In this manuscript, we integrate work on political public relations research, strategic management, and multitrack diplomacy (from international relations scholarship) to advance the concept of citizens’ political public relations (PR), defined as strategies and choices devised by organized, local citizens to enhance inter-group and/or intra-group relations among conflicting groups. We demonstrate citizens’ political PR in action, using a case study to show how one activity planned by a group of organized everyday Ghanaian citizens, a football (soccer) tournament, helped promote better relationships among conflicting communities. We articulate the impact of not only a deliberate strategy devised by the group, but also of an emergent strategy that became evident through the choices made by the citizens in organizing the tournament. Theoretical implications of this new integrative conceptualization of citizens’ political PR for public relations scholarship are discussed.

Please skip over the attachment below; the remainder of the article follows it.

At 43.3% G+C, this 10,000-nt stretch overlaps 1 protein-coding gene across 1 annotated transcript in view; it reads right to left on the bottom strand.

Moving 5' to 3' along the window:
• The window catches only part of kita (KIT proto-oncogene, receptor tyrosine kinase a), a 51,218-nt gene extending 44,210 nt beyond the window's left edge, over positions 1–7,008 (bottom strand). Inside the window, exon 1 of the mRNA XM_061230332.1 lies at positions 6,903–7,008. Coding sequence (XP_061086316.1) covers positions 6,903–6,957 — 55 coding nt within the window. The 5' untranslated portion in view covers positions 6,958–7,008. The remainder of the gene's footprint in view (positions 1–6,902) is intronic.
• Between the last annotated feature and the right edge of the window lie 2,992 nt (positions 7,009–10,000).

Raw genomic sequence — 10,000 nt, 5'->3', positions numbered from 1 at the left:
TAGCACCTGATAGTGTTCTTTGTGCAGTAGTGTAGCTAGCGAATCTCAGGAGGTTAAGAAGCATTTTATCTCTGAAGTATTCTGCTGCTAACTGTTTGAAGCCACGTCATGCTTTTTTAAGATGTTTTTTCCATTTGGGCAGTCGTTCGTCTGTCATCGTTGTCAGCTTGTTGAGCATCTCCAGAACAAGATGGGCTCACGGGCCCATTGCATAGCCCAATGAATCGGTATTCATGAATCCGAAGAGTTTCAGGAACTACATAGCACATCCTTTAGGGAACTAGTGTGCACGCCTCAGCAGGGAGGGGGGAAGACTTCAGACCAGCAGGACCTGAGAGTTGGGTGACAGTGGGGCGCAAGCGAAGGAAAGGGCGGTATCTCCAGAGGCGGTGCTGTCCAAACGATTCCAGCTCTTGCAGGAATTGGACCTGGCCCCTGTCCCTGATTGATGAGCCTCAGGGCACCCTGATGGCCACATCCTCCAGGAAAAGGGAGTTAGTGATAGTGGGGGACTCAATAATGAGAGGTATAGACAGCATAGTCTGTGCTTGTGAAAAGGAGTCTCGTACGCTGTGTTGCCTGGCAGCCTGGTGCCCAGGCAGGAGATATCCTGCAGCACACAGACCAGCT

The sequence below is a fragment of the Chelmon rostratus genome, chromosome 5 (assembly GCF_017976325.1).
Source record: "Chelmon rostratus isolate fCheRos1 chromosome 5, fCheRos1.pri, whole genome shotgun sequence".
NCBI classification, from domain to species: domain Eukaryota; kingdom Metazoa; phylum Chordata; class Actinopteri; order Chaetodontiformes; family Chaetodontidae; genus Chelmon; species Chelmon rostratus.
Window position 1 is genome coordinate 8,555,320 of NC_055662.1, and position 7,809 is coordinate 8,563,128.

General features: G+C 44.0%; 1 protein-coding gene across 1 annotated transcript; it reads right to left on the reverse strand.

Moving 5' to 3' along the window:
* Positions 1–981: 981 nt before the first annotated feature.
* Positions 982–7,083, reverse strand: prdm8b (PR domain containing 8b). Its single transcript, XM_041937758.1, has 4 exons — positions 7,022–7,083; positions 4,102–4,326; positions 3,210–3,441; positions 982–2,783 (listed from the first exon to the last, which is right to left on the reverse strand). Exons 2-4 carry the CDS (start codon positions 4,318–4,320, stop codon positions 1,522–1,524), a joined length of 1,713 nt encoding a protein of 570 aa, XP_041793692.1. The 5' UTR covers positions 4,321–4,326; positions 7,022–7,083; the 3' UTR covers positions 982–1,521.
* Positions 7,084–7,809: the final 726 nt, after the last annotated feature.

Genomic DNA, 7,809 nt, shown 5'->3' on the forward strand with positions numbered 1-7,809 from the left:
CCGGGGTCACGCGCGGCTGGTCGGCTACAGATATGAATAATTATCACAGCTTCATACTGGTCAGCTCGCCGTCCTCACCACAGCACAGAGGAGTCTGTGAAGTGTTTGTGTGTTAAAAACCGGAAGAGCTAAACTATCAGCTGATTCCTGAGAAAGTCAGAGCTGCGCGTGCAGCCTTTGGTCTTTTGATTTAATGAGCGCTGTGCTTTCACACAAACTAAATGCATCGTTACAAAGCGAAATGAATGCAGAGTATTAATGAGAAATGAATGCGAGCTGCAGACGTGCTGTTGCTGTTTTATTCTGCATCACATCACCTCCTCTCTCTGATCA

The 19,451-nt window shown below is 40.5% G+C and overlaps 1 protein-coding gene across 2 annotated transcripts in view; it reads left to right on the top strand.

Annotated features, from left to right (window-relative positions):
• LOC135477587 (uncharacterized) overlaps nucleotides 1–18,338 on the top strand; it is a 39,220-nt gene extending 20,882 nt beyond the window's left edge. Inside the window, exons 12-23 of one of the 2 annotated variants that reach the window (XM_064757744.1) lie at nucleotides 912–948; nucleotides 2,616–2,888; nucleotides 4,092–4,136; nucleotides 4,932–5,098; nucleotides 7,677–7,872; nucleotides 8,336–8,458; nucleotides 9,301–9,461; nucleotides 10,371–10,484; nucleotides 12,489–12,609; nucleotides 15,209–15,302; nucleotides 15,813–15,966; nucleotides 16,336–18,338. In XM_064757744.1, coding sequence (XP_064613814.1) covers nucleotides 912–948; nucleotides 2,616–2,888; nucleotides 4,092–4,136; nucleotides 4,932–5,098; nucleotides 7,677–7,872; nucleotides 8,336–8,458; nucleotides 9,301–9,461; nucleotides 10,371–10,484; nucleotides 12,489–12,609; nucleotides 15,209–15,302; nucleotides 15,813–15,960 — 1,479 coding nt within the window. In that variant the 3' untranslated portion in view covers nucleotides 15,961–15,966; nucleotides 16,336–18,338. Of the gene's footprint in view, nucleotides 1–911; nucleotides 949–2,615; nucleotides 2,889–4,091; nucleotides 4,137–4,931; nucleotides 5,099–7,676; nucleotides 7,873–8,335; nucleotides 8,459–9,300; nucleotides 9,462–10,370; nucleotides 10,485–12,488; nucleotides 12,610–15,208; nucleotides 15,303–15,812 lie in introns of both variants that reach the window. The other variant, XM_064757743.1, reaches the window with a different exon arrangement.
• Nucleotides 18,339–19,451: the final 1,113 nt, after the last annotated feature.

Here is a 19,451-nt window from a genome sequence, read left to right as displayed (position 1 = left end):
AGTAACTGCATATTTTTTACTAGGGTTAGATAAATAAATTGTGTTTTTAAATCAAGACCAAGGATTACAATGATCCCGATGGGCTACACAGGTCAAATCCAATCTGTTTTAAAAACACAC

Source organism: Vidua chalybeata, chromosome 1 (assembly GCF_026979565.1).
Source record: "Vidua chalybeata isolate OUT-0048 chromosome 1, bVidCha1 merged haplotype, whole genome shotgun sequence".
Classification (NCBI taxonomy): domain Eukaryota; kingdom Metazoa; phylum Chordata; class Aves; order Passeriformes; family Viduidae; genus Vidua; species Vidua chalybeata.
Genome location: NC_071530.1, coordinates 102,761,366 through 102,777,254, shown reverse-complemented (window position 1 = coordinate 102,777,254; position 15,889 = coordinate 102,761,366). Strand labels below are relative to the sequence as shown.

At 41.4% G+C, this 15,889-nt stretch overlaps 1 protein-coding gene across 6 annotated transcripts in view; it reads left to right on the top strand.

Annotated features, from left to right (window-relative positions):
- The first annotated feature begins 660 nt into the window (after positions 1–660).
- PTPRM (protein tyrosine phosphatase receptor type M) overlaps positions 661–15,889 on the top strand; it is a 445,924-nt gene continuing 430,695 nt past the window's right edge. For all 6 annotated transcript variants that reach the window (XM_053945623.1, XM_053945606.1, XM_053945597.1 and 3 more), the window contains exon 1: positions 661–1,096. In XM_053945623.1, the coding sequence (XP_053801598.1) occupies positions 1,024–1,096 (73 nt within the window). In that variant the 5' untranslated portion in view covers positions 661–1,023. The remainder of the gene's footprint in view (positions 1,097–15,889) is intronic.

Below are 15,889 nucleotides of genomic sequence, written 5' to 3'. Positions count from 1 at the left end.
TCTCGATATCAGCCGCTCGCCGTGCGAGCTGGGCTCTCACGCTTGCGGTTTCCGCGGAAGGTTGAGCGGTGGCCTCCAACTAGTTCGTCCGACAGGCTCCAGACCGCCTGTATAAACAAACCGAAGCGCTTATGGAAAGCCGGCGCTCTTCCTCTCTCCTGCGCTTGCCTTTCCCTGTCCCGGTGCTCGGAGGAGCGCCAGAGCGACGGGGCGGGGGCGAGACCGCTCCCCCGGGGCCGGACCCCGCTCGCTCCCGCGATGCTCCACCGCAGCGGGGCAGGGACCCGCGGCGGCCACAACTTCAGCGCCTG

That public relations and/or communication as an organizational function is gaining increased legitimacy around the world is indisputable. Indeed, recent reports indicate that not only are organizations in North America recognizing the importance of public relations (Penning & Bain, 2019), so too are organizations around the world, including in Asia (Kim, Krishna, & Plowman, 2018), South America (Alaimo, 2016), and Africa (Nsehe, 2015). Such growth in the practice of public relations around the world has been paralleled by the development of a robust academic discipline, with conceptualizations and articulations of different theoretically driven and grounded models of public relations. From normative, systems approach-based models (e.g., Grunig, Grunig, & Dozier, 2002), relationship-centric models (Ledingham & Bruning, 1998), and dialogic models (Kent & Taylor, 2002), to critical explorations of public relations practitioners being activists within the organization (Holtzhausen & Voto, 2002), public relations scholars have contributed extensively to our understanding of what public relations practice is and what it should be. However, one enduring criticism of public relations scholarship continues to be the ethnocentrism of North American-dominated models of public relations. For years scholars have called for further models of public relations and its practice that are informed by the cultures and societies in which they are set rather than applications of models from the West (e.g., Sriramesh, 2003; Halff & Gregory, 2014). To this end, scholars have offered insights from and examples of public relations practice from around the world, including the Middle East (Duthler & Dhanesh, 2018), South Africa (Venter, 2010), India (Patwardhan & Bardhan, 2014), Ghana (Wu & Baah-Boakye, 2009), and Colombia (Pastrana & Sriramesh, 2014) among many others. Notably, however, few models and examples exist of public relations strategies in action in Africa, particularly West Africa. Although a rich body of knowledge exists on public relations in South Africa (e.g., Benecke & Oksiutycz, 2015; le Roux, 2014), fewer examples of public relations in other parts of Africa, particularly West Africa, have been forthcoming.